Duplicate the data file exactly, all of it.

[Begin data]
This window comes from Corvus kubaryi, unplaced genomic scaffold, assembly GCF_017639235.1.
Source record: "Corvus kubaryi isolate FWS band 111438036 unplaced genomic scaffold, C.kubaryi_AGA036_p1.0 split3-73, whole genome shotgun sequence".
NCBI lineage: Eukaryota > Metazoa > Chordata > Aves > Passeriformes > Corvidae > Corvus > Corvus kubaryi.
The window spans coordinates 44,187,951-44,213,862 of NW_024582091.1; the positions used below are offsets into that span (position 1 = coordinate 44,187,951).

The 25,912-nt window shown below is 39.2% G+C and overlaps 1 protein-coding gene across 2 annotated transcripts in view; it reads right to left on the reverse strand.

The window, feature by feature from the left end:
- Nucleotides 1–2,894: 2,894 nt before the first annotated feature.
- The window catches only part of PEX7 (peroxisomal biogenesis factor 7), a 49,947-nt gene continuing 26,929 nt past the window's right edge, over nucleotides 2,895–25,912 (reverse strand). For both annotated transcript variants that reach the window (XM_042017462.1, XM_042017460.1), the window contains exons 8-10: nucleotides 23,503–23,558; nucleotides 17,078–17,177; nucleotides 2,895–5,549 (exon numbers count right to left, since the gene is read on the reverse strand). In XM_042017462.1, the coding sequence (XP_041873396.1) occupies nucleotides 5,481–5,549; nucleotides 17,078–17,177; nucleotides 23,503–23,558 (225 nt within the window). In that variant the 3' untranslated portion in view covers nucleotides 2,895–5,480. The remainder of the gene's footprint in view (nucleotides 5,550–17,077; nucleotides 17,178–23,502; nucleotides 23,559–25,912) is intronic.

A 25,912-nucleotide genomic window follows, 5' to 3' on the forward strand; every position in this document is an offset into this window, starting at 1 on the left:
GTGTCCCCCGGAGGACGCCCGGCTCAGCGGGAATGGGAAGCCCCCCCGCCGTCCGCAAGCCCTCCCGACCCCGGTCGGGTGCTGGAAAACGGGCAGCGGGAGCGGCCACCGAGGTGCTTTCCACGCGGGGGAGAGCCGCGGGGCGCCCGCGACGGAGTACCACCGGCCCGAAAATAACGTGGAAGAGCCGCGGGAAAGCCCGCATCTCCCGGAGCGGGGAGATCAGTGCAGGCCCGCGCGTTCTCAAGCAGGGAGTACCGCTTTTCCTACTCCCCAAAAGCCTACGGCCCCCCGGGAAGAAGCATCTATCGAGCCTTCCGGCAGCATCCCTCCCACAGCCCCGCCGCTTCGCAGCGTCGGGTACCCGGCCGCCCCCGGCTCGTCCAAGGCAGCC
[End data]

This window comes from Corvus kubaryi, unplaced genomic scaffold, assembly GCF_017639235.1.
Source record: "Corvus kubaryi isolate FWS band 111438036 unplaced genomic scaffold, C.kubaryi_AGA036_p1.0 split3-73, whole genome shotgun sequence".
NCBI lineage: Eukaryota > Metazoa > Chordata > Aves > Passeriformes > Corvidae > Corvus > Corvus kubaryi.
The window spans coordinates 44,187,951-44,213,862 of NW_024582091.1; the positions used below are offsets into that span (position 1 = coordinate 44,187,951).

The 25,912-nt window shown below is 39.2% G+C and overlaps 1 protein-coding gene across 2 annotated transcripts in view; it reads right to left on the reverse strand.

The window, feature by feature from the left end:
- Nucleotides 1–2,894: 2,894 nt before the first annotated feature.
- The window catches only part of PEX7 (peroxisomal biogenesis factor 7), a 49,947-nt gene continuing 26,929 nt past the window's right edge, over nucleotides 2,895–25,912 (reverse strand). For both annotated transcript variants that reach the window (XM_042017462.1, XM_042017460.1), the window contains exons 8-10: nucleotides 23,503–23,558; nucleotides 17,078–17,177; nucleotides 2,895–5,549 (exon numbers count right to left, since the gene is read on the reverse strand). In XM_042017462.1, the coding sequence (XP_041873396.1) occupies nucleotides 5,481–5,549; nucleotides 17,078–17,177; nucleotides 23,503–23,558 (225 nt within the window). In that variant the 3' untranslated portion in view covers nucleotides 2,895–5,480. The remainder of the gene's footprint in view (nucleotides 5,550–17,077; nucleotides 17,178–23,502; nucleotides 23,559–25,912) is intronic.

A 25,912-nucleotide genomic window follows, 5' to 3' on the forward strand; every position in this document is an offset into this window, starting at 1 on the left:
GTGTCCCCCGGAGGACGCCCGGCTCAGCGGGAATGGGAAGCCCCCCCGCCGTCCGCAAGCCCTCCCGACCCCGGTCGGGTGCTGGAAAACGGGCAGCGGGAGCGGCCACCGAGGTGCTTTCCACGCGGGGGAGAGCCGCGGGGCGCCCGCGACGGAGTACCACCGGCCCGAAAATAACGTGGAAGAGCCGCGGGAAAGCCCGCATCTCCCGGAGCGGGGAGATCAGTGCAGGCCCGCGCGTTCTCAAGCAGGGAGTACCGCTTTTCCTACTCCCCAAAAGCCTACGGCCCCCCGGGAAGAAGCATCTATCGAGCCTTCCGGCAGCATCCCTCCCACAGCCCCGCCGCTTCGCAGCGTCGGGTACCCGGCCGCCCCCGGCTCGTCCAAGGCAGCC